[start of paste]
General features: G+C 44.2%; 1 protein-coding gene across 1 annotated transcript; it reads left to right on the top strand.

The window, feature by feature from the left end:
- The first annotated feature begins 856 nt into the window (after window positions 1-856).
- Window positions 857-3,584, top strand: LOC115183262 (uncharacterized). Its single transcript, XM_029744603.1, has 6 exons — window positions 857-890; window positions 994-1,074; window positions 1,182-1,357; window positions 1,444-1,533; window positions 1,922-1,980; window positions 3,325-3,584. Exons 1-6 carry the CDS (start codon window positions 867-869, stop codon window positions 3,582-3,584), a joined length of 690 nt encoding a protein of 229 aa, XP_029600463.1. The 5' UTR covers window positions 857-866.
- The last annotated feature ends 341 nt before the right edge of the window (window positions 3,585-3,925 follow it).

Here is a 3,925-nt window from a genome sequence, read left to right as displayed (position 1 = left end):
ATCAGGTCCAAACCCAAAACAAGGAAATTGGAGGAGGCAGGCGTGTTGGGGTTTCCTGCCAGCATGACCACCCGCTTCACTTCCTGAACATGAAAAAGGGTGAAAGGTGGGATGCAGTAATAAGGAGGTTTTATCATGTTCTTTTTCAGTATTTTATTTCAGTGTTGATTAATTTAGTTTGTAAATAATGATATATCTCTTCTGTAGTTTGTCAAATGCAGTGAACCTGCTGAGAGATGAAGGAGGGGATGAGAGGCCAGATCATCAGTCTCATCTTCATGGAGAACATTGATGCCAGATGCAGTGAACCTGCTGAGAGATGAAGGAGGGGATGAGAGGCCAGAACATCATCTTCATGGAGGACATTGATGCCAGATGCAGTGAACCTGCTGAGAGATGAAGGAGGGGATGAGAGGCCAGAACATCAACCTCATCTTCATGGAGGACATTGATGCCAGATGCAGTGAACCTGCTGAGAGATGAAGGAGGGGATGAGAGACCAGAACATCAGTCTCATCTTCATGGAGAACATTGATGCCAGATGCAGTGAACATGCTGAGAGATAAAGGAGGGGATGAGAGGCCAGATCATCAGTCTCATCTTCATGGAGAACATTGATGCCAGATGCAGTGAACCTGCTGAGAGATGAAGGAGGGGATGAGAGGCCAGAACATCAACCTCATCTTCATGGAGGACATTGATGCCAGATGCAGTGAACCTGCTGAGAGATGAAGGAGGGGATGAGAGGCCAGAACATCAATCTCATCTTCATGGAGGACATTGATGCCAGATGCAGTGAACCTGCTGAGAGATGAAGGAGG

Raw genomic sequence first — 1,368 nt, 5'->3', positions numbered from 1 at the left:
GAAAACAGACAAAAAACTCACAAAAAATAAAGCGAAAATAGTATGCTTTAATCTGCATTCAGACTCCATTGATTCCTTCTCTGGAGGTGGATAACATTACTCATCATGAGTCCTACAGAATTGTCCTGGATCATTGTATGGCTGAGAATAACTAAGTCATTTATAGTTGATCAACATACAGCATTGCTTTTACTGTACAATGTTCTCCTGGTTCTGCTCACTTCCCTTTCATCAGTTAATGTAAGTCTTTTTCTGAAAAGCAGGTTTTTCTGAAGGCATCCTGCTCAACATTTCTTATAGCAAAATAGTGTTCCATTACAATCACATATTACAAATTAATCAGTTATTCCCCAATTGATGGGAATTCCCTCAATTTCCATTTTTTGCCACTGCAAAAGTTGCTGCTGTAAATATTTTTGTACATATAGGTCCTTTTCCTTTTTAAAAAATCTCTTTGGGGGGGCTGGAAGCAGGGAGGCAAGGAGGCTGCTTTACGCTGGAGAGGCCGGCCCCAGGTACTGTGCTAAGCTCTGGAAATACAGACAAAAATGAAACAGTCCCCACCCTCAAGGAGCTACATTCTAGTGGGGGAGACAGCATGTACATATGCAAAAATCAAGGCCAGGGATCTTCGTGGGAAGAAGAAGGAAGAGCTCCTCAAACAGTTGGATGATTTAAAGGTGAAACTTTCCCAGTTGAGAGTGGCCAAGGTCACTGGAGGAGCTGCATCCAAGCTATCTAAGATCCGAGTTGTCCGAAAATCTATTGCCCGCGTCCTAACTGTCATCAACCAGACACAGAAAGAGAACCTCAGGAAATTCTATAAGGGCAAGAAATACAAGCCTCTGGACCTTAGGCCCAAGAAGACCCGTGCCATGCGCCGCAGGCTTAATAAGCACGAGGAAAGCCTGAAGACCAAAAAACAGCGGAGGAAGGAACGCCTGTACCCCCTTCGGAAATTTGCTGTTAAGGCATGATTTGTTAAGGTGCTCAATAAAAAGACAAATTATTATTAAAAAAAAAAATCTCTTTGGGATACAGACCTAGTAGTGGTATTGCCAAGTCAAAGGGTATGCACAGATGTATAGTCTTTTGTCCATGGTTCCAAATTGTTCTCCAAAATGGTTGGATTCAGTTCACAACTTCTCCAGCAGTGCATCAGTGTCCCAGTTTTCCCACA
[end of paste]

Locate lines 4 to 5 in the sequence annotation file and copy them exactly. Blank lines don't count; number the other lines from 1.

- Window positions 857-3,584, top strand: LOC115183262 (uncharacterized). Its single transcript, XM_029744603.1, has 6 exons — window positions 857-890; window positions 994-1,074; window positions 1,182-1,357; window positions 1,444-1,533; window positions 1,922-1,980; window positions 3,325-3,584. Exons 1-6 carry the CDS (start codon window positions 867-869, stop codon window positions 3,582-3,584), a joined length of 690 nt encoding a protein of 229 aa, XP_029600463.1. The 5' UTR covers window positions 857-866.
- The last annotated feature ends 341 nt before the right edge of the window (window positions 3,585-3,925 follow it).